Luckily for me, my mom and dad arrived to entertain my daughter just as she was beginning to lose patience with my constant admonitions about touching things and standing still. As my parents whisked her off to a less constrained environment, I finally took receipt of my own embossed box and the device that I was certain would give me all the tools I needed to organize, manage, and reinvent my life. I was ready, like my recently deceased grandmother, to take charge.

··• )o( •··

My ex-husband will tell you that I’m a control freak, though – from where I’m standing – my “managerial” tendencies pale in comparison to those of his current wife. I will admit, however, to having Type-A personality traits and maybe even a touch of OCD. These characteristics make me more susceptible than the average person to the allure of devices, software, and procedural practices that promise superhuman speed and efficiency. I have been known to swoon upon discovering a new piece of software or iPhone app. As a writer, I sometimes worry that my fascination with technology and systems might compromise my creative spark; but I’ve also come to accept that this is who I am.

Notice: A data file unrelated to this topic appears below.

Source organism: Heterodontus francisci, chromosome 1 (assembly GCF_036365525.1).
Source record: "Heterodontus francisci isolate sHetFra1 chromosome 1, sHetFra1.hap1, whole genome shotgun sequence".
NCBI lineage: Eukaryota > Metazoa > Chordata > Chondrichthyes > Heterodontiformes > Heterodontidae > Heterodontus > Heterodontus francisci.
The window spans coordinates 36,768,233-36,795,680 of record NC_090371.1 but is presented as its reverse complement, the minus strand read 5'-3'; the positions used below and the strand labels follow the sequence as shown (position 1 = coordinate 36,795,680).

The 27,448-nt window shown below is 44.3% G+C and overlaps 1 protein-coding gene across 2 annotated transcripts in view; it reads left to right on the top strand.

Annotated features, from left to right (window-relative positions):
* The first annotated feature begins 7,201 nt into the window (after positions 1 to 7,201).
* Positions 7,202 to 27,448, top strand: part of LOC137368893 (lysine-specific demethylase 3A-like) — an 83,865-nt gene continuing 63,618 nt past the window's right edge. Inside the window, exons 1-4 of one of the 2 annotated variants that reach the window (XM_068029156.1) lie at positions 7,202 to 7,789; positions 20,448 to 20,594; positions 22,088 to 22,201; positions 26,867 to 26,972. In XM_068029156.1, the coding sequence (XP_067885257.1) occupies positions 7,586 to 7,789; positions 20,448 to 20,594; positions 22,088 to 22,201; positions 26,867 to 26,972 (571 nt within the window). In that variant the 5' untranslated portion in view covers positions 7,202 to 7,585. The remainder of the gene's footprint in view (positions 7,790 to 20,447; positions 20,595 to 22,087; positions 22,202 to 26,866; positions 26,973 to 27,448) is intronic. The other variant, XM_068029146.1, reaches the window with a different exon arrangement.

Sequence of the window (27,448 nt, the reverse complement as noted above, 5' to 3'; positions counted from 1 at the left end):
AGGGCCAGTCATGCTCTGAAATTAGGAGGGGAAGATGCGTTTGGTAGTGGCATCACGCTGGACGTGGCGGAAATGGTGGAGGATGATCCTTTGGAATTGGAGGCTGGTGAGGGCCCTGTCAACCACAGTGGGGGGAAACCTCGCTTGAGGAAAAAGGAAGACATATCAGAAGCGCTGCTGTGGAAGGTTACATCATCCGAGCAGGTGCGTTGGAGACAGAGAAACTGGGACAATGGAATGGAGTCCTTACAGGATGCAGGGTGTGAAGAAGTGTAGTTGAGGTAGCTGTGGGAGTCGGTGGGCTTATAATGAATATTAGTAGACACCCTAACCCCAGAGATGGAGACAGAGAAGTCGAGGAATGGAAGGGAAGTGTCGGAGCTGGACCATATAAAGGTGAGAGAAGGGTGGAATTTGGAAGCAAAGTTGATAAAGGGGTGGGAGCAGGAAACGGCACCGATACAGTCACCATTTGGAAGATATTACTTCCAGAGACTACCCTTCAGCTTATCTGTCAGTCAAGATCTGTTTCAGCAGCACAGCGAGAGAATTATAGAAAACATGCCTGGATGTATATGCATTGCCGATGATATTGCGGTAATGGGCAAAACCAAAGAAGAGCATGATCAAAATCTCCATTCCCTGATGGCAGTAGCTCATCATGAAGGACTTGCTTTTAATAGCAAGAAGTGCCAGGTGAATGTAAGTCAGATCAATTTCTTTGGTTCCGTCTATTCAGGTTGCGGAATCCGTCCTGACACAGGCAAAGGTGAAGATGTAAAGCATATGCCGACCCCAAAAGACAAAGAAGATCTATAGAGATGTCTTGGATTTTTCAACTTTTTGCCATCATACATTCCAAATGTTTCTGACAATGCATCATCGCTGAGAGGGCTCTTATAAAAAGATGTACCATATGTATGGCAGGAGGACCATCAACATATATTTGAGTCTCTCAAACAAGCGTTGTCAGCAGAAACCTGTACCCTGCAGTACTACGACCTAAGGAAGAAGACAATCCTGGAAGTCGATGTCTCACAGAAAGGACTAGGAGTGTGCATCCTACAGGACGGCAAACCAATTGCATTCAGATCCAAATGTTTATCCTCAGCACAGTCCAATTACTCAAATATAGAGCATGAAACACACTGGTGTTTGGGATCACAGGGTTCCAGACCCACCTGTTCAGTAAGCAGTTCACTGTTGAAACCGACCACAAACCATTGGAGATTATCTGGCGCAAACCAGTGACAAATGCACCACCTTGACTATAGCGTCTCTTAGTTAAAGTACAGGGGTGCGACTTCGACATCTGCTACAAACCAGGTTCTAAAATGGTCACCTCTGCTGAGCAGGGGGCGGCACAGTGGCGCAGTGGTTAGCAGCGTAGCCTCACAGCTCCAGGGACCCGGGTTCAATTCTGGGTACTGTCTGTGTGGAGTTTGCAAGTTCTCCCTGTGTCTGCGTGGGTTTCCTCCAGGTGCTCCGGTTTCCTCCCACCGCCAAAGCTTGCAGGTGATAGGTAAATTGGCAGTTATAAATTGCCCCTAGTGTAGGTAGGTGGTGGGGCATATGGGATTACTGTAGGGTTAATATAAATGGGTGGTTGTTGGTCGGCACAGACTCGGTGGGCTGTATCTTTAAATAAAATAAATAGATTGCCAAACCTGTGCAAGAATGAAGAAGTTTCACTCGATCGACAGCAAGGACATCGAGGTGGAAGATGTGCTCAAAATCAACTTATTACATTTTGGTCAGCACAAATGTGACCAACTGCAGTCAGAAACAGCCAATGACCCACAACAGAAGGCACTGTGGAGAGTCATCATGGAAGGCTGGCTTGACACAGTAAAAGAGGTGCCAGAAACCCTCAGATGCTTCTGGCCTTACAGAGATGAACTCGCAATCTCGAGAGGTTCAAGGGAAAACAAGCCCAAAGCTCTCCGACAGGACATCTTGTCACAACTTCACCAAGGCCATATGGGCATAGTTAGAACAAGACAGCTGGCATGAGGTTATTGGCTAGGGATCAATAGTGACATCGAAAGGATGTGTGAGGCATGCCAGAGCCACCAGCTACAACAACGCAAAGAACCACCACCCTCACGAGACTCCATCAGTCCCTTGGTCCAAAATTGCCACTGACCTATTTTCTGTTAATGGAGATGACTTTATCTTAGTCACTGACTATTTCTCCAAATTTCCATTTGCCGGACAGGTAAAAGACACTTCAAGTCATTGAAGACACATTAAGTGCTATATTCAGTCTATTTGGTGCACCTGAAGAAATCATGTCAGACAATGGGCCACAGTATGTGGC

As you’ve probably already guessed, that first iPhone did not give me the ability to effortlessly transform my life into a well-ordered, Zen-like existence. Neither did any of next three iPhones that I purchased.  Nevertheless, my love for Apple’s crown jewel remains undiminished. I’ve just had to learn to temper my expectations. Now that I’ve been around the block a few times, I have a more realistic sense of what an iPhone can and cannot do to improve my life.

··• )o( •··

I’m starting to learn a similar lesson about writing.